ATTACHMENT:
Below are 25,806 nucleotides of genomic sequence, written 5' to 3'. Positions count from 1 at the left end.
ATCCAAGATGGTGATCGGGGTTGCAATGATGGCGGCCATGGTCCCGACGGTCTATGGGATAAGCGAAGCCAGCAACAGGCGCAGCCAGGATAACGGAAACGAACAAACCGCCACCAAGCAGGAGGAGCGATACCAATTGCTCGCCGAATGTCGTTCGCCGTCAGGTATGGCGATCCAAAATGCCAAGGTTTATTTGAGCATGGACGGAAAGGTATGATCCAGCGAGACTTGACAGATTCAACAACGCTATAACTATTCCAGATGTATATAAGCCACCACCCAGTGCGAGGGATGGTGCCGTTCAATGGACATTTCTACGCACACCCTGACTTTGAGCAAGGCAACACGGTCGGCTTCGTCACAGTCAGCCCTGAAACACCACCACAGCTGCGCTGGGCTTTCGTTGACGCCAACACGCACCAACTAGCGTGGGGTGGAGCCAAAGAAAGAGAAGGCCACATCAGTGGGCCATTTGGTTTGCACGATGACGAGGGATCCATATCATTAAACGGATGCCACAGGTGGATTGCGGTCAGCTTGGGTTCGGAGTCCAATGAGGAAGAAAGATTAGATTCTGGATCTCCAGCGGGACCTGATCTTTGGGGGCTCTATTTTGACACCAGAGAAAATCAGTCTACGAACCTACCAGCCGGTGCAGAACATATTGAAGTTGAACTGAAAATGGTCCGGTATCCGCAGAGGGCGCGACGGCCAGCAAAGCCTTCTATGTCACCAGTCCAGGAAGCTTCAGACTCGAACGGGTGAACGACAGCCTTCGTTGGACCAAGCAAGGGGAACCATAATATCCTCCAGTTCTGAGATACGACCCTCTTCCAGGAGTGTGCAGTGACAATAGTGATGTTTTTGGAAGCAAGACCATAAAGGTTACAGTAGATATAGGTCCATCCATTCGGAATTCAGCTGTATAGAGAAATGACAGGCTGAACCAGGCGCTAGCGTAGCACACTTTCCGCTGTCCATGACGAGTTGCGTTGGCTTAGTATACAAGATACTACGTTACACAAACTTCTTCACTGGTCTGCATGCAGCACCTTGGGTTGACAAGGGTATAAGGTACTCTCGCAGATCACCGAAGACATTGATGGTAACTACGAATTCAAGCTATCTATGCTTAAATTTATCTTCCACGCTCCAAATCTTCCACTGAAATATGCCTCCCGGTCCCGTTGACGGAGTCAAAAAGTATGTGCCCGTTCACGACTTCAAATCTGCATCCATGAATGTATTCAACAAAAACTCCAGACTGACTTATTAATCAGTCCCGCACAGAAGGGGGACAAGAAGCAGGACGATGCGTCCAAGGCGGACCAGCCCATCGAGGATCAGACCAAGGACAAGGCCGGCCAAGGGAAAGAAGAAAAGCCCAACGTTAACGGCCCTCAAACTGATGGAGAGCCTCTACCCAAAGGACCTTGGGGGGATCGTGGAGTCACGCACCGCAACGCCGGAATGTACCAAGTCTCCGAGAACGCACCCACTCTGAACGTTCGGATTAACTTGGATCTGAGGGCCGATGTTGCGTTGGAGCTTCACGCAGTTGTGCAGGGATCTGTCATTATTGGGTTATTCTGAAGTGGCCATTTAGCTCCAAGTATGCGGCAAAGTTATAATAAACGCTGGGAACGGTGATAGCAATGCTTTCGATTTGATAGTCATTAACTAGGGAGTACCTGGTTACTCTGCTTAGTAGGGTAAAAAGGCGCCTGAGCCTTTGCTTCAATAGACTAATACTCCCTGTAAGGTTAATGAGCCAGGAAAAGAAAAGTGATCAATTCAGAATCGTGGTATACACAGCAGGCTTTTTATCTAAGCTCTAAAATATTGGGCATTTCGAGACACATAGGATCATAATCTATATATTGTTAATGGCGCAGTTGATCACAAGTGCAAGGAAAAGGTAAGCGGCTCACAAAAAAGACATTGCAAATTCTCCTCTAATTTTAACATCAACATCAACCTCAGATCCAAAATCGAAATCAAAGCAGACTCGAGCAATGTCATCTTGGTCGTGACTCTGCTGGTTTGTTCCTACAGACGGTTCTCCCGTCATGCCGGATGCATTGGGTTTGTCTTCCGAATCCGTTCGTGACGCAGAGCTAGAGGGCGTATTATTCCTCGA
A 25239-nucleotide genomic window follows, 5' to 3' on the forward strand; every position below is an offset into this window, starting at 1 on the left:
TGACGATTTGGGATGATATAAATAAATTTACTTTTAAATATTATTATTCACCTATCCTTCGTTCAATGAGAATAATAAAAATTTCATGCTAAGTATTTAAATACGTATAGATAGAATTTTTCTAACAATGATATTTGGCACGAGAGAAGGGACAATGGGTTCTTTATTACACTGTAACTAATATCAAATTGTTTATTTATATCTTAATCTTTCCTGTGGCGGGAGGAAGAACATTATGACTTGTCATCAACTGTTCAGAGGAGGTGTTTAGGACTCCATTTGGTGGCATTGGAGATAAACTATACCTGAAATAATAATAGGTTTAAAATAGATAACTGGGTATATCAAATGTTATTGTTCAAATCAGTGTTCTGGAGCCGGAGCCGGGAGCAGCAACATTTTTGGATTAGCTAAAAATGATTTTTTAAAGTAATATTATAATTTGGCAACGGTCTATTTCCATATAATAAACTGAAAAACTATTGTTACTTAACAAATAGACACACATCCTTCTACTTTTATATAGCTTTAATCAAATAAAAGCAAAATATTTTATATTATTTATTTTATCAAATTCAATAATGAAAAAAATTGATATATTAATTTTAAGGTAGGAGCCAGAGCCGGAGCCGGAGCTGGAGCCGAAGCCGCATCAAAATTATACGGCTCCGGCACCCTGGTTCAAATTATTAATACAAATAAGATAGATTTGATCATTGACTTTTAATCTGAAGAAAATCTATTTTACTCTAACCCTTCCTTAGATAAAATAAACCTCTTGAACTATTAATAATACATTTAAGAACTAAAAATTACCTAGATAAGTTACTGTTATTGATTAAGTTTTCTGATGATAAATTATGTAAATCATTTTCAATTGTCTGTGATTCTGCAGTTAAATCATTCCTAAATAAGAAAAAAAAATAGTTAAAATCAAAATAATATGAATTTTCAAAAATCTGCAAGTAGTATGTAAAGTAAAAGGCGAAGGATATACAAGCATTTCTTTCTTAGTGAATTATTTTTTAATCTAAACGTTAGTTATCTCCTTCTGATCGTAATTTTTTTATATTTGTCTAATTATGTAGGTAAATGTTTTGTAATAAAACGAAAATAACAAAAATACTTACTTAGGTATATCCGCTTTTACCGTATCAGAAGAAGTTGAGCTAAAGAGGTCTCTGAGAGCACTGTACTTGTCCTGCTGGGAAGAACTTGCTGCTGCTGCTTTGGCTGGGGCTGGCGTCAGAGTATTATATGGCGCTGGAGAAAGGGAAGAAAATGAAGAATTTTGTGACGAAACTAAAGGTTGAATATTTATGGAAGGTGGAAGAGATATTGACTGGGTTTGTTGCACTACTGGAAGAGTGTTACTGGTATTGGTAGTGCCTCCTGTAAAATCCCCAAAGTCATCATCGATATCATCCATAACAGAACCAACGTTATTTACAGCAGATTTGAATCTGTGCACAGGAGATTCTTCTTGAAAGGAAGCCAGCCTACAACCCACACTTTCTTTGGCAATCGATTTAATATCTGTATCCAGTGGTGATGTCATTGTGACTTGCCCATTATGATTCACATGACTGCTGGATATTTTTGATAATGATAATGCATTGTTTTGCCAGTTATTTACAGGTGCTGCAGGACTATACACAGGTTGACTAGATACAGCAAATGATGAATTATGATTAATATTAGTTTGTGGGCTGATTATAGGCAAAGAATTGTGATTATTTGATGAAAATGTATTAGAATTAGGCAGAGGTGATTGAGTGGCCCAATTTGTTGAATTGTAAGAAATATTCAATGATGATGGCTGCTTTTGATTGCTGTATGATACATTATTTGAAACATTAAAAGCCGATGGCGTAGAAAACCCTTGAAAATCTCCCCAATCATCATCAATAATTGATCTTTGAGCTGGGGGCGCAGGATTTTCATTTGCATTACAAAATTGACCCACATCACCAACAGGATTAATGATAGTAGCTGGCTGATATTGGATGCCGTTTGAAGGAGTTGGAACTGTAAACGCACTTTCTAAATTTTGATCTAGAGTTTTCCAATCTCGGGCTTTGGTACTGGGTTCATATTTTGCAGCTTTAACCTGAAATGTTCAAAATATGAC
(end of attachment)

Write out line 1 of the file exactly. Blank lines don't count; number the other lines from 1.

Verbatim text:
Below are 25,806 nucleotides of genomic sequence, written 5' to 3'. Positions count from 1 at the left end.